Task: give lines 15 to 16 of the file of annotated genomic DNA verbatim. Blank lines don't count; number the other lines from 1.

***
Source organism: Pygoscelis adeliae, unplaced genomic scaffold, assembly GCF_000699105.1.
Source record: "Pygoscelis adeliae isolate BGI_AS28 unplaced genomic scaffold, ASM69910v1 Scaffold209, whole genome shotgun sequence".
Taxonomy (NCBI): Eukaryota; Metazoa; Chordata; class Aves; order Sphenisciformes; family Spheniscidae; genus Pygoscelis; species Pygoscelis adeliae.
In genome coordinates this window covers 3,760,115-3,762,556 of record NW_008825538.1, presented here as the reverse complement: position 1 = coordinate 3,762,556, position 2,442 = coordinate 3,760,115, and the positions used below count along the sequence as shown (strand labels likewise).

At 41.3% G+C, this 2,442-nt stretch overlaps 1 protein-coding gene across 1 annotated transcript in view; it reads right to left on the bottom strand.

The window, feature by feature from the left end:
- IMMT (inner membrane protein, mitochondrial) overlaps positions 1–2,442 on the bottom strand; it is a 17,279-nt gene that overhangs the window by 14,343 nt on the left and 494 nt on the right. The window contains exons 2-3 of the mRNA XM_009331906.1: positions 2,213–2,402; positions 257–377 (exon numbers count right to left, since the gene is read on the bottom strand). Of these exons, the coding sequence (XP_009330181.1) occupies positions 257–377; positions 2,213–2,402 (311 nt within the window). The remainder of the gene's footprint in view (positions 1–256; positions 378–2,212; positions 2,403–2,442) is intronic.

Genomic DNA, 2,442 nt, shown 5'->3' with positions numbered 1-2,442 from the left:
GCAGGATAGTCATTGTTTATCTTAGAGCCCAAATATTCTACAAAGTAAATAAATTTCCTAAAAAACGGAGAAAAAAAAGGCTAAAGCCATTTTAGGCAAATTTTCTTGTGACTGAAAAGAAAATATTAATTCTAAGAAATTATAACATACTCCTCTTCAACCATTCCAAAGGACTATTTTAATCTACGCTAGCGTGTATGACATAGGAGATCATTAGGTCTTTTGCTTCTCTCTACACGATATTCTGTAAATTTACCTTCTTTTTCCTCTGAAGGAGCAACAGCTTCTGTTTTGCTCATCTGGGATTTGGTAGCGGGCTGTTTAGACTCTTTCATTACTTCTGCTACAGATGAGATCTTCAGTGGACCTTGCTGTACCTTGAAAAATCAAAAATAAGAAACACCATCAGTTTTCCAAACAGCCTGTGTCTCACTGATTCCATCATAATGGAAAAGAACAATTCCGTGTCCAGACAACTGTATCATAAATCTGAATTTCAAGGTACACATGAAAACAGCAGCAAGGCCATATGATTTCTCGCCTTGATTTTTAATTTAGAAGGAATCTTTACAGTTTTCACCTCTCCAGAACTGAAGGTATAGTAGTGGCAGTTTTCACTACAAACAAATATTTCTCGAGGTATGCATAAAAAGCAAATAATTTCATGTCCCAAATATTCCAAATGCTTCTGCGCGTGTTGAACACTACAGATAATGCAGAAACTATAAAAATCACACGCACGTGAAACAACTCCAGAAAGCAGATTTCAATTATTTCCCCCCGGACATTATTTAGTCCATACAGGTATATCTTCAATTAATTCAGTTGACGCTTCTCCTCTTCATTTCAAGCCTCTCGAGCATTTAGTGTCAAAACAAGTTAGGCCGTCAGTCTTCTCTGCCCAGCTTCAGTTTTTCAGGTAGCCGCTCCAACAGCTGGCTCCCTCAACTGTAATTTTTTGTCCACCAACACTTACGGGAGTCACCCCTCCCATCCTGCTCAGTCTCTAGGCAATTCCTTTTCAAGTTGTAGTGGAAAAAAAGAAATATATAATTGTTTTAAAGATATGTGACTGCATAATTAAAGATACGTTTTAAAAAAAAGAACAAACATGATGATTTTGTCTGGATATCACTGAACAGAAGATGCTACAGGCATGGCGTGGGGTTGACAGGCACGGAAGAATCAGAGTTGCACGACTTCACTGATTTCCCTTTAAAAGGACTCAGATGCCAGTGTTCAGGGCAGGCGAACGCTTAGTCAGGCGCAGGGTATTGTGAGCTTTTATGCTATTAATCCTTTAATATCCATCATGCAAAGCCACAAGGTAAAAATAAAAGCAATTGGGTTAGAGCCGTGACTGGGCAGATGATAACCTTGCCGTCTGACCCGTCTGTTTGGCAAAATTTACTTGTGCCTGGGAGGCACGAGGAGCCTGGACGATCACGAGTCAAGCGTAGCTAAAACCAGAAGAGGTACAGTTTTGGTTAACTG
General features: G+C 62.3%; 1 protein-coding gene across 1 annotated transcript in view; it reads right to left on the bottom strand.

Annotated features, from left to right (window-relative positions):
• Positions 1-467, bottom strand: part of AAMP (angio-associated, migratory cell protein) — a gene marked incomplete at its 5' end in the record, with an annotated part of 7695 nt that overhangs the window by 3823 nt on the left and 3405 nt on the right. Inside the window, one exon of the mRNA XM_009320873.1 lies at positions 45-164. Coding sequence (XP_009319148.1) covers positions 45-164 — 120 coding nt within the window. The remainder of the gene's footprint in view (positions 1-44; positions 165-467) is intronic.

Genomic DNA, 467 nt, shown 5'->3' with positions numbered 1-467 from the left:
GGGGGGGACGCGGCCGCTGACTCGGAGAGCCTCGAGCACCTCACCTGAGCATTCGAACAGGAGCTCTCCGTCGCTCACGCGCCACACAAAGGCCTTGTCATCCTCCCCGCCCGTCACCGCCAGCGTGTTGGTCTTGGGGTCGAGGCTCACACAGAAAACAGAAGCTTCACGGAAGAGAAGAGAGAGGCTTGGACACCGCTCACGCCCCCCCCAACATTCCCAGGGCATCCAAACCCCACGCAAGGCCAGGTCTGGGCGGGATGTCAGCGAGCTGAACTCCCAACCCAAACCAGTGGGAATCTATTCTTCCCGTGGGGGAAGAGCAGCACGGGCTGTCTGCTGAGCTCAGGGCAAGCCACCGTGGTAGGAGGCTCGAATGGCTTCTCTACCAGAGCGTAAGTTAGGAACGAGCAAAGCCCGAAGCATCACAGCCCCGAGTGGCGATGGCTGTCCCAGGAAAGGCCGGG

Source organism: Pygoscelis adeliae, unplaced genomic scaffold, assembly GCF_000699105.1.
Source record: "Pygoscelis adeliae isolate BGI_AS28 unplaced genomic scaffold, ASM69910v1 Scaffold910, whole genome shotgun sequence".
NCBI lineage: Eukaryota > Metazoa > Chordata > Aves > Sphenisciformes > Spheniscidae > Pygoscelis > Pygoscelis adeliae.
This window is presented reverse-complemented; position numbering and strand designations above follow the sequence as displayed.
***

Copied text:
Source organism: Pygoscelis adeliae, unplaced genomic scaffold, assembly GCF_000699105.1.
Source record: "Pygoscelis adeliae isolate BGI_AS28 unplaced genomic scaffold, ASM69910v1 Scaffold910, whole genome shotgun sequence".